I don't know if you've looked around lately, but Windows-based tablet PCs are firmly tucked away inside a small niche, and most folks tend to buy either regular laptops or newfangled, smart-phone-derived tablets. Well, apparently, Intel wants to bring the tablet PC back with a future generation of ultrabooks. Company CFO Stacy Smith made the startling revelation at an event in New York City yesterday, as CNet News reports.
Smith reportedly said we'll see traits from the ill-fated tablet PC category permeate into ultrabooks in the next 18 months. "You'll have the ability to have flip screen, it'll be touch mode in certain situations [then] you flip it back around and it's a real productivity device," he explained. "Now that's not going to happen in 2011, but in time that's how we're going to evolve this [Ultrabook] platform."
The Intel executive went on to address ARM, saying Intel doesn't feel threatened in the PC market and expects to be able to compete in "tablets and devices." Game on.
I think two main factors have contributed to the marginalization of tablet PCs: relatively high prices and the lack of a comfortable touch interface. Early tablet PCs were somewhat pricey systems that emphasized stylus input, and even to this day, Windows' user interface isn't very touch-friendly (although Microsoft has sprinkled touch capabilities onto the chiefly mouse-optimized UI).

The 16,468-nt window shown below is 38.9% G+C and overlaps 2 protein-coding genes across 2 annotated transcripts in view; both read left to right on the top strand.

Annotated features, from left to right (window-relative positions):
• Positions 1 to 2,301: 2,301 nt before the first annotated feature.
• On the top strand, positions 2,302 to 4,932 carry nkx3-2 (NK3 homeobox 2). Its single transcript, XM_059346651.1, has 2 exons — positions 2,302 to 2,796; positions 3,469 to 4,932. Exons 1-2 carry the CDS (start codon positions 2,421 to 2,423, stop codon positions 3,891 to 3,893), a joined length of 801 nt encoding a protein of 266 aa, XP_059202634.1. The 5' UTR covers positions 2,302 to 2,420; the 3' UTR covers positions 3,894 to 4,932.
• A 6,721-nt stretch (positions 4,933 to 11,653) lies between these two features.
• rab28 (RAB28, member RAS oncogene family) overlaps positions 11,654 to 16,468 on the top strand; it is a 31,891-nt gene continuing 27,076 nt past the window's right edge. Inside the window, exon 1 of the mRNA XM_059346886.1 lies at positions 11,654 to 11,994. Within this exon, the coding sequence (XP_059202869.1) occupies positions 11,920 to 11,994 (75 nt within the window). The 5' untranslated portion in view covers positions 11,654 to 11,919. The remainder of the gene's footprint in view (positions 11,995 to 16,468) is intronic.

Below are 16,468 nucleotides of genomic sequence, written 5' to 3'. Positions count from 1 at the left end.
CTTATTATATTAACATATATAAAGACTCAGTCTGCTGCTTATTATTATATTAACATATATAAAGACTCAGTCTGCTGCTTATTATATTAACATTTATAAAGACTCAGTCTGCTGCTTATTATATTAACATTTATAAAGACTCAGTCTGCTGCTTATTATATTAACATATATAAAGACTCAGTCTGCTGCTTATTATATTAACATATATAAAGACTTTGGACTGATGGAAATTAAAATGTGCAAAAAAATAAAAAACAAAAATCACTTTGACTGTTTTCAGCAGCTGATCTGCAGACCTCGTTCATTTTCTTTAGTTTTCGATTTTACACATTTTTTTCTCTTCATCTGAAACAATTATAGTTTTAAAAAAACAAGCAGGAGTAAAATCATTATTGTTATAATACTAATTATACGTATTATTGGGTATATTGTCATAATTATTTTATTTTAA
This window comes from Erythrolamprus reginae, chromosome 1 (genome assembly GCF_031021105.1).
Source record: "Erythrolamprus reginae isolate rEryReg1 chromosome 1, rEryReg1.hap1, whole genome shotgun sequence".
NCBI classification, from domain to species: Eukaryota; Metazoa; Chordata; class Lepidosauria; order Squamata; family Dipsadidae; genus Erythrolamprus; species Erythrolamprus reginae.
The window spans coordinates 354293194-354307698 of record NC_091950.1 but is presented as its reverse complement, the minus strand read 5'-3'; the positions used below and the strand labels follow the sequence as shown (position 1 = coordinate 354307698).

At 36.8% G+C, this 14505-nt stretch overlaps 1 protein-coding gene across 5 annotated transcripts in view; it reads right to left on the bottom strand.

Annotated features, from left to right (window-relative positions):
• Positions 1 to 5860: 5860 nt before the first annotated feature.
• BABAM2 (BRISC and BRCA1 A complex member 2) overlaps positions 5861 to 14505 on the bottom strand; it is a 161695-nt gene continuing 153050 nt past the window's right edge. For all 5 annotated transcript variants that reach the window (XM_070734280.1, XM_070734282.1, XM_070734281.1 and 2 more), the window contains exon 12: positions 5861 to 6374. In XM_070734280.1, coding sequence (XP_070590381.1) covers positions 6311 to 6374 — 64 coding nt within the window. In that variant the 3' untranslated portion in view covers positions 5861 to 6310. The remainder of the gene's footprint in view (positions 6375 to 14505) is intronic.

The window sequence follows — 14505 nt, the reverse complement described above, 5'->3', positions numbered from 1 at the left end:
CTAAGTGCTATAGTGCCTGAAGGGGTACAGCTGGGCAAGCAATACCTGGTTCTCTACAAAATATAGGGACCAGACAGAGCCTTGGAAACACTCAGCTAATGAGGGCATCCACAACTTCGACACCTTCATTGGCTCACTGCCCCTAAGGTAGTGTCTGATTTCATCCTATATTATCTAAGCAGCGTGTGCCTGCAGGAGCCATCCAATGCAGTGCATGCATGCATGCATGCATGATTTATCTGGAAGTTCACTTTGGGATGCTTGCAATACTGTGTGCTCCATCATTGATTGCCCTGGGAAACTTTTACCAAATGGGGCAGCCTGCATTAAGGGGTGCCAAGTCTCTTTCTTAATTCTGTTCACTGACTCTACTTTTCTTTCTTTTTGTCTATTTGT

Next-gen ultrabooks could take care of both of those problems. Windows 8 will have a proper touch interface right out of the box, and Intel seems to be pushing for low price tags on ultrabooks. Heck, Asus expects to have $600 ultrabooks out next year. Convertible ultrabooks might not kill the iPad or cheap Android tablets, but they could represent a tantalizing alternative for users who need both a tablet and a real PC and don't wish to carry around (or buy) two separate devices.